The module \(M_\lambda \) supports quantization of \(\mathbb {C}[\mathbb {S}^{2n}]\) in the following sense. The sphere \(\mathbb {S}^{2n}\) is isomorphic to a subvariety in *G* of orthogonal matrices with eigenvalues \(\pm 1\), where 1 is multiplicity-free. It is a conjugacy class with a unique point of intersection with the maximal torus relative to \(\mathfrak {h}\). The isotropy subalgebra of this point is \(\mathfrak {k}\). Quantization of \(\mathbb {C}[G]\) along the Poisson bracket (2.1) can be realized as a subalgebra \(\mathbb {C}_q[G]\subset U_q(\mathfrak {g})\) invariant under the adjoint action. The image of \(\mathbb {C}_q[G]\) in \(\mathrm {End}(M_\lambda )\) is an equivariant quantization of \(\mathbb {C}[\mathbb {S}^{2n}]\), see [13] for details.

## 3 Spanning \(M_\lambda \)

*q*is not a root of unity.

Let \(\mathfrak {k}_m^-\) denote the subspace \(\mathbb {C}f_\delta +\mathrm {Span}\{f_{\alpha _2},\ldots ,f_{\alpha _m}\}\subset U_q(\mathfrak {g}_-)\) assuming \(m\geqslant 2\).

### Lemma 3.1

For all \(1<i\leqslant m\), the elements \(f_{\varepsilon _i}\) belong to the normalizer of the left ideal \( U_q(\mathfrak {g})\mathfrak {k}_m^-\).

### Proof

The Serre relations readily yield \([f_{\alpha _m}, f_{\varepsilon _m}]_{\bar{q}}=0\), for \(m>1\). For \(1<i<m\), the identity \([f_{\alpha _i}, f_{\varepsilon _m}]=0\) follows from Lemma A.1. So we are left to study how \(f_{\varepsilon _i}\) commute with \(f_\delta \).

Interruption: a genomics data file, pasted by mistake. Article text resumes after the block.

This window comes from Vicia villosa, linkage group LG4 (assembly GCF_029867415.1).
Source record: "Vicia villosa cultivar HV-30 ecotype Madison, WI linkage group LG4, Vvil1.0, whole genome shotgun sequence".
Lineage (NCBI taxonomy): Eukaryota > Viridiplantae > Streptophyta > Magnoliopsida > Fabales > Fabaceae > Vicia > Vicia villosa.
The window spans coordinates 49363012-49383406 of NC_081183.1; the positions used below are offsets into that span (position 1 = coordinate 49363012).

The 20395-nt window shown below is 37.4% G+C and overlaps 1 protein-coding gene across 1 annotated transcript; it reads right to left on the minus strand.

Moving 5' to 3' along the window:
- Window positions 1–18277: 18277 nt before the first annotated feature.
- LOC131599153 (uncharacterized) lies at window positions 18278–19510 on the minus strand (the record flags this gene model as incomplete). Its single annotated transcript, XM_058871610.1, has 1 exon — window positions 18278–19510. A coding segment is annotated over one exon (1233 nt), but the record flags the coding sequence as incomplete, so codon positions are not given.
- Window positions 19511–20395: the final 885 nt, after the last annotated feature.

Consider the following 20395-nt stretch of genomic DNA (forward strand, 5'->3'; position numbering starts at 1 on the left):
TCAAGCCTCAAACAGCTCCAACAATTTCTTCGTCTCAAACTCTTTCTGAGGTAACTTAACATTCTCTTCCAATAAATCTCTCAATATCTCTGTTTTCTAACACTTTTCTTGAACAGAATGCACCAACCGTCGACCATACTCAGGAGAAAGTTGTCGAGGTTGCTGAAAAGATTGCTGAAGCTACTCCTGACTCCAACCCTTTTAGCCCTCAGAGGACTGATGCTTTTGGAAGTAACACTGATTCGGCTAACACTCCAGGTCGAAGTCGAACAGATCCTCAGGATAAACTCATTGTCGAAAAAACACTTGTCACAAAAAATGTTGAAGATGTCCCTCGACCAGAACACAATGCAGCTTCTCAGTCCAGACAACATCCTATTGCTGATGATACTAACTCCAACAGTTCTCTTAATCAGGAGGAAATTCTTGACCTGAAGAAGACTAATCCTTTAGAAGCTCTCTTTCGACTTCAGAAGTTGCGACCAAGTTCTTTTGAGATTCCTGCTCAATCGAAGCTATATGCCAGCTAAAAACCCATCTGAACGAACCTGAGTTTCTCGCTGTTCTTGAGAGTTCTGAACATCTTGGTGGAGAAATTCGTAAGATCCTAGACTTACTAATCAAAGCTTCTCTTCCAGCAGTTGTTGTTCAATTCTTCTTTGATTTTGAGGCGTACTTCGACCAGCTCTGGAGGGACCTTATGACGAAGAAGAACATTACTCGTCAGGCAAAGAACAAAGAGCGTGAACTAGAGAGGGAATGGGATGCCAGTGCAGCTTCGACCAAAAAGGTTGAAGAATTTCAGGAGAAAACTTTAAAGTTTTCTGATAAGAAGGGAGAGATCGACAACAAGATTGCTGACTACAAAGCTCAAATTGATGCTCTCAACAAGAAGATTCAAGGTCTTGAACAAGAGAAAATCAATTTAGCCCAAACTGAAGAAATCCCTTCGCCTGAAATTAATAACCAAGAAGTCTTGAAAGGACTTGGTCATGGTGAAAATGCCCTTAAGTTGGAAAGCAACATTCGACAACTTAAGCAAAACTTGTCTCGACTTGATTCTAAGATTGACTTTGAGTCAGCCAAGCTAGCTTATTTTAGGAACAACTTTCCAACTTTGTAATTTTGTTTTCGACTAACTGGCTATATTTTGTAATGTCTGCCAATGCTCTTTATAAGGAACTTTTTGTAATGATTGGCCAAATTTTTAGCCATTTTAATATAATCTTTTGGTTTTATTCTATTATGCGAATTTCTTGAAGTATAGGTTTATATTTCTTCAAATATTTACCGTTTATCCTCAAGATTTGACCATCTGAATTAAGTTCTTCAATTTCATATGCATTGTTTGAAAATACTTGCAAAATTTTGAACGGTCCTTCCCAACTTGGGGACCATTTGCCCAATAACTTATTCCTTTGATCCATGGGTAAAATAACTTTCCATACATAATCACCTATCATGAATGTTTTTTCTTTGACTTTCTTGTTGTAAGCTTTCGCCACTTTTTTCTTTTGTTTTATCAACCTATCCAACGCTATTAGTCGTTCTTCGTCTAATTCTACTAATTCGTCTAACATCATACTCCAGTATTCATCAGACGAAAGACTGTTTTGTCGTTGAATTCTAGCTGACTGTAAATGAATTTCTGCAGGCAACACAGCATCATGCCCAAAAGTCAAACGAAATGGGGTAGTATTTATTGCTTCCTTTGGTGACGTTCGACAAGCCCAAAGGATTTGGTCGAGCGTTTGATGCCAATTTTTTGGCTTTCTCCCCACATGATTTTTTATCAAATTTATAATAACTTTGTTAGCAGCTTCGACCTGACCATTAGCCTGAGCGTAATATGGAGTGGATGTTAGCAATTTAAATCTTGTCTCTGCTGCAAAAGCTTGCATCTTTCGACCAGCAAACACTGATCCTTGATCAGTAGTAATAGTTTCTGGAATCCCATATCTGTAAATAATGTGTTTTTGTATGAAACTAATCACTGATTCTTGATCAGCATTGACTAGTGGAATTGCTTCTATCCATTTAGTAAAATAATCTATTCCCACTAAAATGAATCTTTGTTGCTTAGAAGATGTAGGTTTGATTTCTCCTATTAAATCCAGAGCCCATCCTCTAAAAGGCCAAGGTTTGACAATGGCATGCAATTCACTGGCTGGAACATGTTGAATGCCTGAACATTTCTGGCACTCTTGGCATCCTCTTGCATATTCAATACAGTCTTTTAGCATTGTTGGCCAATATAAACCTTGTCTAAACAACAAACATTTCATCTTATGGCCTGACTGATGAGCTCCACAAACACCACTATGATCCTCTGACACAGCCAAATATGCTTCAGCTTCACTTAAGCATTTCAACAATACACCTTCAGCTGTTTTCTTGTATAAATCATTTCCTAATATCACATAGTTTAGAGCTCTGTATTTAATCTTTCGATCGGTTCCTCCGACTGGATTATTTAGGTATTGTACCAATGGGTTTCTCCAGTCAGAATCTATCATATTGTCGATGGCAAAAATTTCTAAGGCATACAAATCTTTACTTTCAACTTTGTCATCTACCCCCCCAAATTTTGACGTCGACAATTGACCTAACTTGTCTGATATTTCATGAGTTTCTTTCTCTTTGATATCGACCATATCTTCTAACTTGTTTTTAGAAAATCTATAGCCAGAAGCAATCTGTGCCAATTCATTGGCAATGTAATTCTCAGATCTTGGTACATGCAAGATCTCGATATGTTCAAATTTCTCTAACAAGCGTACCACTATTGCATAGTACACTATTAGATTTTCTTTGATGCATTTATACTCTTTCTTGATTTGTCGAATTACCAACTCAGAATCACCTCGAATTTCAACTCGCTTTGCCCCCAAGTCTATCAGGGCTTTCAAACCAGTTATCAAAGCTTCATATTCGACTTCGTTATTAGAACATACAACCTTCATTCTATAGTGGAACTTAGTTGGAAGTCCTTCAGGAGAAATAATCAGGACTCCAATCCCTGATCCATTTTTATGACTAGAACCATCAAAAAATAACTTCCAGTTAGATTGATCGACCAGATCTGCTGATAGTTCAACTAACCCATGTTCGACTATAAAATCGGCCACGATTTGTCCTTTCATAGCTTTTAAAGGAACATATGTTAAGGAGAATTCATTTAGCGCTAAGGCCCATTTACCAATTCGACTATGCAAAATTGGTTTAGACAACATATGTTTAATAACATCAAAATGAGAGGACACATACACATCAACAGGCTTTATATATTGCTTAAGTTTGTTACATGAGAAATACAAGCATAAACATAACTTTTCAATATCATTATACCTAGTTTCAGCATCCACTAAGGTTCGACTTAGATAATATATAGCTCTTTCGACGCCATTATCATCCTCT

*a*and subtract from the second:

For all \(i>k\geqslant 1\), the elements \(f_{\varepsilon _i-\varepsilon _k}=[f_{\alpha _{k+1}},\ldots [f_{\alpha _{i-1}},f_{\alpha _i}]_{\bar{q}}\ldots ]_{\bar{q}}\) belong to \(\in U_q(\mathfrak {g})\mathfrak {k}_m^-\) with \(m\geqslant i\). Then \( f_\delta f_{\varepsilon _i}=-q^{-1}f_\delta f_{\varepsilon _i-\varepsilon _3}f_{\varepsilon _3}=-q^{-1}f_{\varepsilon _i-\varepsilon _3}f_\delta f_{\varepsilon _3}=0 \> \mathrm {mod}\> U_q(\mathfrak {g})\mathfrak {k}_m^-, \) for all \(m\geqslant i>3\), as required. \(\square \)

### Corollary 3.2

### Proof

## 4 Invariant bilinear form \(M_\lambda \otimes N_\lambda \rightarrow \mathbb {C}\)

### Lemma 4.1